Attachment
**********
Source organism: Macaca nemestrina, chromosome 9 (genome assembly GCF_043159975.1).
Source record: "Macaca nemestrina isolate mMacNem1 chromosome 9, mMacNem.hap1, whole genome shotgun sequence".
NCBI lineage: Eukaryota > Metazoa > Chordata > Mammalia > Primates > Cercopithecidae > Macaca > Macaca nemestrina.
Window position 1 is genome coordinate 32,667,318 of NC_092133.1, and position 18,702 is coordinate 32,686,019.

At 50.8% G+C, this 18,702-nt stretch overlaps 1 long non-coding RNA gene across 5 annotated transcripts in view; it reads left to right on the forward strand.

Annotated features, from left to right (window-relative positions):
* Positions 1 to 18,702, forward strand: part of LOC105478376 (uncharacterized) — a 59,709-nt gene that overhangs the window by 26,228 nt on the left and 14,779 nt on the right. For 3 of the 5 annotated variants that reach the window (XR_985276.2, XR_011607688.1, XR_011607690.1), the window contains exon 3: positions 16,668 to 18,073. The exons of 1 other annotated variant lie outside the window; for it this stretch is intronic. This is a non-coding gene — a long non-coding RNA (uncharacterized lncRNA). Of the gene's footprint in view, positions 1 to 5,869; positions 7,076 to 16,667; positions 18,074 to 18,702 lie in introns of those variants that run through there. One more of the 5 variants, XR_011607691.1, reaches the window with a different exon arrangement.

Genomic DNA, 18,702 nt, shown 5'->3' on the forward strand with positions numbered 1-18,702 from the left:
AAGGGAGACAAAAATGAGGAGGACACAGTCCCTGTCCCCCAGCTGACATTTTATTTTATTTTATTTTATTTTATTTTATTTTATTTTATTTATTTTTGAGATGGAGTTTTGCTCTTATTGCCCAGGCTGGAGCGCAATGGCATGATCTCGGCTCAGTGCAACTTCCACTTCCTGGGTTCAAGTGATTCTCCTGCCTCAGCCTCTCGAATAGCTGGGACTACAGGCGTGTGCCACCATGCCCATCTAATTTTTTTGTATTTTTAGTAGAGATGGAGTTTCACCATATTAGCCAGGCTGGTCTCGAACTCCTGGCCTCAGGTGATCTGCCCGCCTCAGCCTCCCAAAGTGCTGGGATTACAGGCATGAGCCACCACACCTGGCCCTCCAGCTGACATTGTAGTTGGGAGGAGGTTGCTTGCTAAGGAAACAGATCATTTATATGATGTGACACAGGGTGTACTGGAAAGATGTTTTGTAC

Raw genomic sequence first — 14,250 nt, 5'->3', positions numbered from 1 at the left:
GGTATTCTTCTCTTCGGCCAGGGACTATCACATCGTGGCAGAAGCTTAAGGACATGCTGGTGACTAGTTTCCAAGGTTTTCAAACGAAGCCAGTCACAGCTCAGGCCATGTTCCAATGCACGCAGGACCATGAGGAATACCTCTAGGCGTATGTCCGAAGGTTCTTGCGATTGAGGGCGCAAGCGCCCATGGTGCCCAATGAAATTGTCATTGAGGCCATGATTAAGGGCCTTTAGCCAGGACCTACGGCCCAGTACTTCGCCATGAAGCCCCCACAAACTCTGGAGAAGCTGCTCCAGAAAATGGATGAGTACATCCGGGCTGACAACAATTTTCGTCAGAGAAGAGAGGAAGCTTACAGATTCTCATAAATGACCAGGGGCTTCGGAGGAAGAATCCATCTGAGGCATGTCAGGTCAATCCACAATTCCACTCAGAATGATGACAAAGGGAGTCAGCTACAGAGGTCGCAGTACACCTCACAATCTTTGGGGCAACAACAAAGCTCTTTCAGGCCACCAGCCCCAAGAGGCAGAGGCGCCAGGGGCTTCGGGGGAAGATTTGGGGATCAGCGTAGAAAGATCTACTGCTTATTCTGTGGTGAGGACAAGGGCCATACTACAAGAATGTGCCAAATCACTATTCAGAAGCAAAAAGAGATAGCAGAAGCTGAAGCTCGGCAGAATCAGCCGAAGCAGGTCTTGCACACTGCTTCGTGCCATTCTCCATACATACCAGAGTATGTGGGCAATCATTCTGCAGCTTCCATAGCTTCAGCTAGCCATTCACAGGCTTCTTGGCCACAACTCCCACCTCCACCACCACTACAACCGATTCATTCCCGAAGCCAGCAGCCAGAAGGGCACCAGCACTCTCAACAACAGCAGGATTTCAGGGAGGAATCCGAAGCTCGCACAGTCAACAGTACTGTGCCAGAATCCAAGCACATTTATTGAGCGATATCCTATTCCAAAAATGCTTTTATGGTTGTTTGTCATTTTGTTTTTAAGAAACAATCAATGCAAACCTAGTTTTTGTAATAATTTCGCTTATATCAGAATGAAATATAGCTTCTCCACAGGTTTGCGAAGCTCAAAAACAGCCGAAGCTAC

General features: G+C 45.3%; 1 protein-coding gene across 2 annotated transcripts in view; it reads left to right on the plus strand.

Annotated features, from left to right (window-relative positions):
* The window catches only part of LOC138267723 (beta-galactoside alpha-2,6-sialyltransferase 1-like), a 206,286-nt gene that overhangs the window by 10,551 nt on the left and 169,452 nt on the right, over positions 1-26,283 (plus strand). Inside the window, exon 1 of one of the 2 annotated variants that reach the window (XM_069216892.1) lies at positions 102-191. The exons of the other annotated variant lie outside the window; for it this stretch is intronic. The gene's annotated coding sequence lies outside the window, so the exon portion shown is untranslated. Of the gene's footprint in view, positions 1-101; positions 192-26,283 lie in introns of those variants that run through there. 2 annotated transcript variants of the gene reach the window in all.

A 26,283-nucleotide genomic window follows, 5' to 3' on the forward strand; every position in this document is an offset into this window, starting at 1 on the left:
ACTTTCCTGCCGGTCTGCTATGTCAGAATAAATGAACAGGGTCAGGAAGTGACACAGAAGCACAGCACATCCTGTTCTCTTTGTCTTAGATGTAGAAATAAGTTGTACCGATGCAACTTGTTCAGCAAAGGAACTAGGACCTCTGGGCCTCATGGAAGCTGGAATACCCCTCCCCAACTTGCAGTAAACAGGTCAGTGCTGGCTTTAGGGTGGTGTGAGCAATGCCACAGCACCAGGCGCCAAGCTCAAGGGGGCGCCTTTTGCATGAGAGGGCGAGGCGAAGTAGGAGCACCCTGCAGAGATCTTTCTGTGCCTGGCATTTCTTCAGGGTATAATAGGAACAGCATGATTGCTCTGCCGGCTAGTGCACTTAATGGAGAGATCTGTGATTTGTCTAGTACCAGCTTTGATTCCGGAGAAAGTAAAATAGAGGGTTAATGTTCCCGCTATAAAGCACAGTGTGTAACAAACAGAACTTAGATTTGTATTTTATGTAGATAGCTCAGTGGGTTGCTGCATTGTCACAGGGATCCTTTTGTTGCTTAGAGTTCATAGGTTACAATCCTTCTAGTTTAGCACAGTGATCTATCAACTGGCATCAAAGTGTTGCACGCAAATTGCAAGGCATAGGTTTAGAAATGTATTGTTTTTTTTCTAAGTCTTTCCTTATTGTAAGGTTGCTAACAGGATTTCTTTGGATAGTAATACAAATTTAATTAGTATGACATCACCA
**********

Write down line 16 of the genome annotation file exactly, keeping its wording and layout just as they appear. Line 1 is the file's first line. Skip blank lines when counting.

ACTTTCCTGCCGGTCTGCTATGTCAGAATAAATGAACAGGGTCAGGAAGTGACACAGAAGCACAGCACATCCTGTTCTCTTTGTCTTAGATGTAGAAATAAGTTGTACCGATGCAACTTGTTCAGCAAAGGAACTAGGACCTCTGGGCCTCATGGAAGCTGGAATACCCCTCCCCAACTTGCAGTAAACAGGTCAGTGCTGGCTTTAGGGTGGTGTGAGCAATGCCACAGCACCAGGCGCCAAGCTCAAGGGGGCGCCTTTTGCATGAGAGGGCGAGGCGAAGTAGGAGCACCCTGCAGAGATCTTTCTGTGCCTGGCATTTCTTCAGGGTATAATAGGAACAGCATGATTGCTCTGCCGGCTAGTGCACTTAATGGAGAGATCTGTGATTTGTCTAGTACCAGCTTTGATTCCGGAGAAAGTAAAATAGAGGGTTAATGTTCCCGCTATAAAGCACAGTGTGTAACAAACAGAACTTAGATTTGTATTTTATGTAGATAGCTCAGTGGGTTGCTGCATTGTCACAGGGATCCTTTTGTTGCTTAGAGTTCATAGGTTACAATCCTTCTAGTTTAGCACAGTGATCTATCAACTGGCATCAAAGTGTTGCACGCAAATTGCAAGGCATAGGTTTAGAAATGTATTGTTTTTTTTCTAAGTCTTTCCTTATTGTAAGGTTGCTAACAGGATTTCTTTGGATAGTAATACAAATTTAATTAGTATGACATCACCA